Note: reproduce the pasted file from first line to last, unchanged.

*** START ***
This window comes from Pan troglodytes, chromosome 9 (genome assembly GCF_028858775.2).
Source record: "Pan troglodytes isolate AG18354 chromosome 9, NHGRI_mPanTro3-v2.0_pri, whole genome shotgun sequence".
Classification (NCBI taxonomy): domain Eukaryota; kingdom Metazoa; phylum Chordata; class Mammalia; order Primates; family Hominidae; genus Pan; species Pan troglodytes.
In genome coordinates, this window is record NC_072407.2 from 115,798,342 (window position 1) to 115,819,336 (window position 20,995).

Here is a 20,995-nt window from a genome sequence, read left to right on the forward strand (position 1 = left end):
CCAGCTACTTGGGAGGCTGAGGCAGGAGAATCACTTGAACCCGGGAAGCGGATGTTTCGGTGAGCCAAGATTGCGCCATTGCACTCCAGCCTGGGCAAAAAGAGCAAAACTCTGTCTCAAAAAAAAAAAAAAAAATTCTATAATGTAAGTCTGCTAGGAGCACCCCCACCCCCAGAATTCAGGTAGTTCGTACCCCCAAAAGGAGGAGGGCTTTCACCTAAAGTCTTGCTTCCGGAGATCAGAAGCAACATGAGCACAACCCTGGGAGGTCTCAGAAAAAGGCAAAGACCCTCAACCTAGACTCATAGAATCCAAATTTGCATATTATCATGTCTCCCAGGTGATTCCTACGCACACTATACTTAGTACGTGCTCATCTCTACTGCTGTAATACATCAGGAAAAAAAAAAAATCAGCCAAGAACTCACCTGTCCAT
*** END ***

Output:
This window comes from Pan troglodytes, chromosome 9 (genome assembly GCF_028858775.2).
Source record: "Pan troglodytes isolate AG18354 chromosome 9, NHGRI_mPanTro3-v2.0_pri, whole genome shotgun sequence".
Classification (NCBI taxonomy): domain Eukaryota; kingdom Metazoa; phylum Chordata; class Mammalia; order Primates; family Hominidae; genus Pan; species Pan troglodytes.
In genome coordinates, this window is record NC_072407.2 from 115,798,342 (window position 1) to 115,819,336 (window position 20,995).

Here is a 20,995-nt window from a genome sequence, read left to right on the forward strand (position 1 = left end):
CCAGCTACTTGGGAGGCTGAGGCAGGAGAATCACTTGAACCCGGGAAGCGGATGTTTCGGTGAGCCAAGATTGCGCCATTGCACTCCAGCCTGGGCAAAAAGAGCAAAACTCTGTCTCAAAAAAAAAAAAAAAAATTCTATAATGTAAGTCTGCTAGGAGCACCCCCACCCCCAGAATTCAGGTAGTTCGTACCCCCAAAAGGAGGAGGGCTTTCACCTAAAGTCTTGCTTCCGGAGATCAGAAGCAACATGAGCACAACCCTGGGAGGTCTCAGAAAAAGGCAAAGACCCTCAACCTAGACTCATAGAATCCAAATTTGCATATTATCATGTCTCCCAGGTGATTCCTACGCACACTATACTTAGTACGTGCTCATCTCTACTGCTGTAATACATCAGGAAAAAAAAAAAATCAGCCAAGAACTCACCTGTCCAT